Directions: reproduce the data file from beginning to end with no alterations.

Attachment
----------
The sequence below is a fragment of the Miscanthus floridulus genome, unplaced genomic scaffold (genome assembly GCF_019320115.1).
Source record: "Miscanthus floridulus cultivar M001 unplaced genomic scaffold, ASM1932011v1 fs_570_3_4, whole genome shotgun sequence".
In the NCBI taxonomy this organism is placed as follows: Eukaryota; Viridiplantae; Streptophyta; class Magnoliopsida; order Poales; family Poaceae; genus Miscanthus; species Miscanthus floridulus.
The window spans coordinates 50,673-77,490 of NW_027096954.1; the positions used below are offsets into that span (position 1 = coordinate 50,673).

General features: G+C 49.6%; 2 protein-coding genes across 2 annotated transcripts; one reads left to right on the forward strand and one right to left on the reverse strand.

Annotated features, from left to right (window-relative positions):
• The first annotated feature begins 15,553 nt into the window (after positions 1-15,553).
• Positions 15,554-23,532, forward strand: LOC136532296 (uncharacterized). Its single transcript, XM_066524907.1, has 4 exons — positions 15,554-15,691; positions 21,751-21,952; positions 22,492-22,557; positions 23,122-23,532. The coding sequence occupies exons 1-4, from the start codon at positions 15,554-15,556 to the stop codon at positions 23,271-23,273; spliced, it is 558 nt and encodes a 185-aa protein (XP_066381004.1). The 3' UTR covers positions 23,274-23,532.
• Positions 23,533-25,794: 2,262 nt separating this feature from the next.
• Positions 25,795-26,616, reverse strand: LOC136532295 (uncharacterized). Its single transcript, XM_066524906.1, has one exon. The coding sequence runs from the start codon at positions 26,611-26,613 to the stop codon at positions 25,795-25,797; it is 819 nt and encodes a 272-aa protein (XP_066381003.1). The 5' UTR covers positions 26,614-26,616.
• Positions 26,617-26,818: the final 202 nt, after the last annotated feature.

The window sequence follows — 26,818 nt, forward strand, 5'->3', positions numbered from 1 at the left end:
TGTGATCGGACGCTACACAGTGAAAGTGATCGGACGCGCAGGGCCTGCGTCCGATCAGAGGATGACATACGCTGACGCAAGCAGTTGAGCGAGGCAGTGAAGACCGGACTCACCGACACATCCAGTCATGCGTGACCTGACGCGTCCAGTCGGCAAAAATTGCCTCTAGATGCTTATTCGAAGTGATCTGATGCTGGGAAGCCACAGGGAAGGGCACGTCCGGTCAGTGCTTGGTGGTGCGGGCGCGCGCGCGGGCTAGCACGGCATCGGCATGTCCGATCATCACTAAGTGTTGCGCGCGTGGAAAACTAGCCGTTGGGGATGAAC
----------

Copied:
The sequence below is a fragment of the Miscanthus floridulus genome, unplaced genomic scaffold (genome assembly GCF_019320115.1).
Source record: "Miscanthus floridulus cultivar M001 unplaced genomic scaffold, ASM1932011v1 fs_570_3_4, whole genome shotgun sequence".
In the NCBI taxonomy this organism is placed as follows: Eukaryota; Viridiplantae; Streptophyta; class Magnoliopsida; order Poales; family Poaceae; genus Miscanthus; species Miscanthus floridulus.
The window spans coordinates 50,673-77,490 of NW_027096954.1; the positions used below are offsets into that span (position 1 = coordinate 50,673).

General features: G+C 49.6%; 2 protein-coding genes across 2 annotated transcripts; one reads left to right on the forward strand and one right to left on the reverse strand.

Annotated features, from left to right (window-relative positions):
• The first annotated feature begins 15,553 nt into the window (after positions 1-15,553).
• Positions 15,554-23,532, forward strand: LOC136532296 (uncharacterized). Its single transcript, XM_066524907.1, has 4 exons — positions 15,554-15,691; positions 21,751-21,952; positions 22,492-22,557; positions 23,122-23,532. The coding sequence occupies exons 1-4, from the start codon at positions 15,554-15,556 to the stop codon at positions 23,271-23,273; spliced, it is 558 nt and encodes a 185-aa protein (XP_066381004.1). The 3' UTR covers positions 23,274-23,532.
• Positions 23,533-25,794: 2,262 nt separating this feature from the next.
• Positions 25,795-26,616, reverse strand: LOC136532295 (uncharacterized). Its single transcript, XM_066524906.1, has one exon. The coding sequence runs from the start codon at positions 26,611-26,613 to the stop codon at positions 25,795-25,797; it is 819 nt and encodes a 272-aa protein (XP_066381003.1). The 5' UTR covers positions 26,614-26,616.
• Positions 26,617-26,818: the final 202 nt, after the last annotated feature.

The window sequence follows — 26,818 nt, forward strand, 5'->3', positions numbered from 1 at the left end:
TGTGATCGGACGCTACACAGTGAAAGTGATCGGACGCGCAGGGCCTGCGTCCGATCAGAGGATGACATACGCTGACGCAAGCAGTTGAGCGAGGCAGTGAAGACCGGACTCACCGACACATCCAGTCATGCGTGACCTGACGCGTCCAGTCGGCAAAAATTGCCTCTAGATGCTTATTCGAAGTGATCTGATGCTGGGAAGCCACAGGGAAGGGCACGTCCGGTCAGTGCTTGGTGGTGCGGGCGCGCGCGCGGGCTAGCACGGCATCGGCATGTCCGATCATCACTAAGTGTTGCGCGCGTGGAAAACTAGCCGTTGGGGATGAAC